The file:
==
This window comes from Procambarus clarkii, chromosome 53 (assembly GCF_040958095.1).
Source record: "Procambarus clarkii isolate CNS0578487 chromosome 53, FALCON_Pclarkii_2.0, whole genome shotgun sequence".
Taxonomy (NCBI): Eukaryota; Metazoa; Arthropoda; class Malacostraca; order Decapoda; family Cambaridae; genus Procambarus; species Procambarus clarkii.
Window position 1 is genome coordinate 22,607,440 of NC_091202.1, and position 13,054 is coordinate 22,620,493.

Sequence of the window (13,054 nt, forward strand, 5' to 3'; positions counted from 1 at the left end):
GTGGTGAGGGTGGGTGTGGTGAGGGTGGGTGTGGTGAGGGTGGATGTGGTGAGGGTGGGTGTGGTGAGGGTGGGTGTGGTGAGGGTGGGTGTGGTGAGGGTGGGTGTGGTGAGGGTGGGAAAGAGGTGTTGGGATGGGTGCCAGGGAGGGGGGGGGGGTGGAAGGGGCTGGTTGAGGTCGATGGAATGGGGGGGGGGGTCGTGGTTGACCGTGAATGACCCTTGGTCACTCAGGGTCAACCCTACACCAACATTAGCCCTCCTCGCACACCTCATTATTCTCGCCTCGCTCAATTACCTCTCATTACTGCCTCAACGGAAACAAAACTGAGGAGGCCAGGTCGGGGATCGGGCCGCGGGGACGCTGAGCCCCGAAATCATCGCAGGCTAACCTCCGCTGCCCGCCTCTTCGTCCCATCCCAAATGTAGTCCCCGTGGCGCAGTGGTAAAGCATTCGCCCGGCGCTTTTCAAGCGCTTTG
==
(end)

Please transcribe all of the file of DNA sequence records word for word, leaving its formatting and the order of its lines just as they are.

This window comes from Procambarus clarkii, chromosome 53 (assembly GCF_040958095.1).
Source record: "Procambarus clarkii isolate CNS0578487 chromosome 53, FALCON_Pclarkii_2.0, whole genome shotgun sequence".
Taxonomy (NCBI): Eukaryota; Metazoa; Arthropoda; class Malacostraca; order Decapoda; family Cambaridae; genus Procambarus; species Procambarus clarkii.
Window position 1 is genome coordinate 22,607,440 of NC_091202.1, and position 13,054 is coordinate 22,620,493.

Sequence of the window (13,054 nt, forward strand, 5' to 3'; positions counted from 1 at the left end):
GTGGTGAGGGTGGGTGTGGTGAGGGTGGGTGTGGTGAGGGTGGATGTGGTGAGGGTGGGTGTGGTGAGGGTGGGTGTGGTGAGGGTGGGTGTGGTGAGGGTGGGTGTGGTGAGGGTGGGAAAGAGGTGTTGGGATGGGTGCCAGGGAGGGGGGGGGGGTGGAAGGGGCTGGTTGAGGTCGATGGAATGGGGGGGGGGGTCGTGGTTGACCGTGAATGACCCTTGGTCACTCAGGGTCAACCCTACACCAACATTAGCCCTCCTCGCACACCTCATTATTCTCGCCTCGCTCAATTACCTCTCATTACTGCCTCAACGGAAACAAAACTGAGGAGGCCAGGTCGGGGATCGGGCCGCGGGGACGCTGAGCCCCGAAATCATCGCAGGCTAACCTCCGCTGCCCGCCTCTTCGTCCCATCCCAAATGTAGTCCCCGTGGCGCAGTGGTAAAGCATTCGCCCGGCGCTTTTCAAGCGCTTTG